I was told by Sarah that if I did not write on the blog of the esteemed MacQueen lab, we could not be best friends. Therefore, I must post!
A few members of the MacQueen lab tentatively came into the Hingorani lab the other day to look at my microplates. In the microplates were fabulous colors (whose beauty was magnified by the photography skills of the MacQueen gang--see 'Sourjourn into Manjuland").
I am working on characterizing the kinetics of three MutS (Msh2-Msh6 in humans) mutants. MutS is a protein that recognizes mismatched DNA and recruits other proteins to initiate the DNA mismatch repair process. I am studying three cancer-associated mutants in Thermus aquaticus ("Taq"), as it is an easy organism to work with and there is high sequence homology between Taq and human MutS. In addition to binding mismatched DNA, MutS it is also an ATPase, and we're interested in the mechanism of ATP hydrolysis (ATP--> ADP + Pi) in the MutS mutants, and it is thought that MutS may communicate that it has bound a mismatch through coordination of its DNA binding site and ATPase domain.
One way to measure ATP hydrolysis is through phosphate production. The microplates that the MacQueeners photographed were part of the "Malachite Green Assay." Malachite green turns from yellow to green when it binds phosphate and this color change can be quantified. We create a standard curve with our stock of phosphate and then use this standard to calculate the concentration of phosphate at different time points in the reaction mixture that includes MutS and ATP. Using the concentration of phosphate at different time points in the reaction, we are able to determine kcat, which informs us about how fast the protein hydrolyzes ATP (more formally, kcat represents how many molecules of ATP are hydrolyzed per MutS active site per minute).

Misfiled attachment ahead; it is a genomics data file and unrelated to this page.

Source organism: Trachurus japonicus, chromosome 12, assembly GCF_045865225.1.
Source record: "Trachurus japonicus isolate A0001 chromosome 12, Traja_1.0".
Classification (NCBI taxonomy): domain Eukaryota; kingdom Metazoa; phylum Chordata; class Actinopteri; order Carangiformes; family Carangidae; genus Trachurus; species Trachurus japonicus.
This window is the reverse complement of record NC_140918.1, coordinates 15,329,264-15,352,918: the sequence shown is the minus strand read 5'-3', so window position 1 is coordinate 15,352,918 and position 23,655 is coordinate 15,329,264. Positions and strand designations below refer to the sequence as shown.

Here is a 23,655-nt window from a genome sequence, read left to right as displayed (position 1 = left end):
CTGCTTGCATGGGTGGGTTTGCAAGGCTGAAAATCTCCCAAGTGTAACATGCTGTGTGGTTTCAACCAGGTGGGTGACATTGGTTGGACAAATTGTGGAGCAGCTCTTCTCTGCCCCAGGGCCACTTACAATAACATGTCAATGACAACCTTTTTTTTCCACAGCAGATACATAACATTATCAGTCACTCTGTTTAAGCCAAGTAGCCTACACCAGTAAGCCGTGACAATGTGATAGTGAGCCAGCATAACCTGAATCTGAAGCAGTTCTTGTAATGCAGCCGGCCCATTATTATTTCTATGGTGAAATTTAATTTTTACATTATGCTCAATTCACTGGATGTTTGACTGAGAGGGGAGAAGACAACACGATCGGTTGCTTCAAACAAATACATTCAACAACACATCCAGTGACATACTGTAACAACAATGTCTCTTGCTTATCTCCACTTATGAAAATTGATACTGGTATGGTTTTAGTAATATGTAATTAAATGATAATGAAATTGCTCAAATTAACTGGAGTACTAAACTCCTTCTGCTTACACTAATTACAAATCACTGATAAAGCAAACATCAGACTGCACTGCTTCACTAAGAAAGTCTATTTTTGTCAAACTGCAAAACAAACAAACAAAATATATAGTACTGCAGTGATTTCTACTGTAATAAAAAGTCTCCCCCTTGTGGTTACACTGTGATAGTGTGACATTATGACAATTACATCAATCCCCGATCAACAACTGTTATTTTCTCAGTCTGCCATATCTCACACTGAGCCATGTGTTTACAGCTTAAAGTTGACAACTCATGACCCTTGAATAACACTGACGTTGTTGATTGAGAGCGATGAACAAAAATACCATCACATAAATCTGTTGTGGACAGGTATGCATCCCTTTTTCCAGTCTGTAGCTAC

So there we go. Those are the pretty colors.
Sarah, now can we be best friends?